Identity politics

Pub date December 26, 2006
WriterL.E. Leone
SectionCheap EatsSectionFood & Drink


CHEAP EATS Where were we?

Oh yeah, I was a menace to society — unintentionally, to my credit — and lots of innocent people were going to die or go blind on account of my lack of window-opening prowess. Or did I dream this? It sounds like a dream. Except I couldn’t have dreamed it because everyone’s shirts stayed on and there weren’t any Day-Glo chickens running around or big yellow onions with legs.

I’m so confused. Sometimes I have to go read last week’s column just to find out where I’m at in the world. So this was real. I know because I read it in the paper: the chicken farmer broke a window and spear-shaped shards of glass were raining down on the sidewalk all over Mod the Pod who, being superheroic, managed to escape without a scratch. I still don’t see how.

No one else got hurt either! Just me, and the damage was all to the head. I was traumatized. I haven’t been the same since. I’m twitchy, touchy, and even weirder than my weird cat Weirdo the Cat. I jump at the sound of a leaf landing on the roof. I have to drink out of sippy cups. Every little thing is the crack of glass to me: voices, footsteps. And all I can think about without screaming is Jane Austen novels and soup.

Speaking of which, I scored a scrap pile ham bone from Yard Sale’s holiday party last week at the Rite Spot (thank you, Denise!), and I gotta go stir the pot of split-pea heaven gurgling on top of the wood stove.

Man, it smells good in here for a change.

So anyway … the Pod superheroically came up with a bag and a broom, cleaned my mess, threw a blanket over my shell-shocked shoulders, and led me very slowly to my new favorite restaurant, Just Won Ton. I’ll never understand how we got there because it’s way the hell out in the Sunset on Vicente, and the glass storm happened in Laurel Heights. But isn’t that just like a superhero?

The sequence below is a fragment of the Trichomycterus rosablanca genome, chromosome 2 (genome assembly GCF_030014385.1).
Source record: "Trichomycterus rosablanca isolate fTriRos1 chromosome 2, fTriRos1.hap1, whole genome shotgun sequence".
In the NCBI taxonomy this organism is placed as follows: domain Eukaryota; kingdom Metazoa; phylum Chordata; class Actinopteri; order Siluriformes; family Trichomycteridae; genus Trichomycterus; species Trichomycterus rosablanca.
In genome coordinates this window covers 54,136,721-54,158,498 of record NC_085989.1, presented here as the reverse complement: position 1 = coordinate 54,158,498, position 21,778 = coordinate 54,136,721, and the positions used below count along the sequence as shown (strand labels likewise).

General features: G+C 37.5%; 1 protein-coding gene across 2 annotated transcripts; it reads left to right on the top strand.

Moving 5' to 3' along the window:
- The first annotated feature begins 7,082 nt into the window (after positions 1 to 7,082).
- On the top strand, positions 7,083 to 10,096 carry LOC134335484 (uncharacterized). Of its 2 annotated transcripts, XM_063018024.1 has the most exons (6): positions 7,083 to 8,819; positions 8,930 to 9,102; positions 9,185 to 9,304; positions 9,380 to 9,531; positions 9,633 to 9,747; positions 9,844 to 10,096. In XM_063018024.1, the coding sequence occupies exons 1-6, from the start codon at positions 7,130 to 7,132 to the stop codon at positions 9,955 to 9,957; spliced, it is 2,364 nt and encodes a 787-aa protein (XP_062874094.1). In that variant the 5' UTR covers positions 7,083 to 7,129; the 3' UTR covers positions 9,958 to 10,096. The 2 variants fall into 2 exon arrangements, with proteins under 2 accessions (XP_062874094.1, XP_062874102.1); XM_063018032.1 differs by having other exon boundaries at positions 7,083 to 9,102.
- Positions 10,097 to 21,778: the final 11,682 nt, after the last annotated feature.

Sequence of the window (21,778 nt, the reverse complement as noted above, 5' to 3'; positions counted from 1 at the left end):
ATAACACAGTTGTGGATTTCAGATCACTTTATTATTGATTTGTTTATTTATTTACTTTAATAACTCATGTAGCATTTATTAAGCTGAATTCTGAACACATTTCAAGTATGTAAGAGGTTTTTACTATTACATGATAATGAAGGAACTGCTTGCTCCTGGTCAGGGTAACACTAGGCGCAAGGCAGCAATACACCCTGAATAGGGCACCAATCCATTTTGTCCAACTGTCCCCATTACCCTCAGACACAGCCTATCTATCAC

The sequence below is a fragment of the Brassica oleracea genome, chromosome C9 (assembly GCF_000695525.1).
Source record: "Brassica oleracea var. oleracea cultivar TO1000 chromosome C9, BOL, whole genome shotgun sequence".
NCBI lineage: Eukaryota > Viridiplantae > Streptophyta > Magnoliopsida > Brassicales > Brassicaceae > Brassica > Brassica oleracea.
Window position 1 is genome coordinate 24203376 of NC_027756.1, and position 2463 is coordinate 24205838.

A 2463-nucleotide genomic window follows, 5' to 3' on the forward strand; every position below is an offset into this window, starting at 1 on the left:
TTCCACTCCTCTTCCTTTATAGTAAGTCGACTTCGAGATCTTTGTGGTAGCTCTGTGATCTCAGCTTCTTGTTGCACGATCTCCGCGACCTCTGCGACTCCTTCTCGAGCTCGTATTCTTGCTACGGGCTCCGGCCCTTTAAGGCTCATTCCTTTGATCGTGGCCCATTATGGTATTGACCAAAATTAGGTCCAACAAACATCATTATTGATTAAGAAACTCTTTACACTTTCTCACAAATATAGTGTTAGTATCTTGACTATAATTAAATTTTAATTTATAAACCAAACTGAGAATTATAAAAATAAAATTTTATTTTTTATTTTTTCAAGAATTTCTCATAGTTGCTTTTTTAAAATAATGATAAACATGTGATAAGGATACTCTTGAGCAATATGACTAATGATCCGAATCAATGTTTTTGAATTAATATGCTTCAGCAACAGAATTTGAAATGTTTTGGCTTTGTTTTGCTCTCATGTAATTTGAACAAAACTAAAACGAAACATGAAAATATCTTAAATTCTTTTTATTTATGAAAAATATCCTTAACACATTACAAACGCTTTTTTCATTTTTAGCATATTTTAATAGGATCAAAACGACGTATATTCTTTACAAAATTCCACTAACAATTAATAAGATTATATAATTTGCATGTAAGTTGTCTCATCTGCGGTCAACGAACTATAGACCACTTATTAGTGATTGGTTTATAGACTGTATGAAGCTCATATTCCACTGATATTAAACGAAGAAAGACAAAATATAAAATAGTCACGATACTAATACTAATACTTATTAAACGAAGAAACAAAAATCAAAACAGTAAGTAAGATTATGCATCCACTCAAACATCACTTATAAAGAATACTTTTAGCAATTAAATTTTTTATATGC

Maybe we drove.

Whatever the case, it happened. Soup happened, and I was on the road to recovery. We had a bowl of wonton noodle soup and another bowl with dumplings, and we passed them back and forth, and both ones were wonderful, but I forget which had fish balls and which had chickens.

I remember a big plate of roast duck on the table between us, and roast duck is another thing that just makes life entirely livable and loveable, no matter what: You’re sick. You suck. You just broke windows over your best friend’s head…. Roast duck!

"Pod," I said, in a small shaky way, between slurps and slobbers, "what do people mean when they talk about ‘identity politics’?"

Mod is a recent escapee from academia. I’m a chicken farmer.

"Who’s talking about identity politics?" she said.

"It was on that radio show you sent me the link to. KPFA? Something about something, Suzy Vacuum Cleaner?"

"We’ll talk about it later," she said. Good superhero. "Eat your soup. ‘Suzy Vacuum Cleaner’?"

"Something like that. And some other people," I said, sinking into my soup, which was delicious, in case I didn’t already say so. So we didn’t talk about identity politics. But later, days later, between wontons and ham bones, when I was feeling a lot better about almost having killed one of my favorite people ever, I called one of my other favorite people ever, my old pal Moonpie, and I said, "Identity politics. Start talking." And she did.

She’s a teacher. I’m a chicken farmer.

These are words, and I still don’t know what anything means. I mean, there are eggs, and there are all the words we use to describe an egg. Like egg. I’m trying, but even though I’m a writer in addition to a chicken farmer, words fall short for me. They don’t do justice to reality, which I find to be almost infinitely complex, tasty, and entirely unpoliticable.

Just Won Ton, for example, serves more than just wontons. A lot more. Duck. Chinese tamales.

It’s a simple, calmingly out-of-the-way place, and it’s a great name for a restaurant. But it both is and isn’t what it is.

Again it comes spiraling to this! And I almost get it, again, and am full of soupy amazement. The ham bone is connected to the ham bone. It wouldn’t fit in any of my pots, so I had to saw it in half with a hack saw. *


Tues.–Sun., 11 a.m.–10 p.m.

1241 Vicente, SF

(415) 681-2999

Takeout available




Wheelchair accessible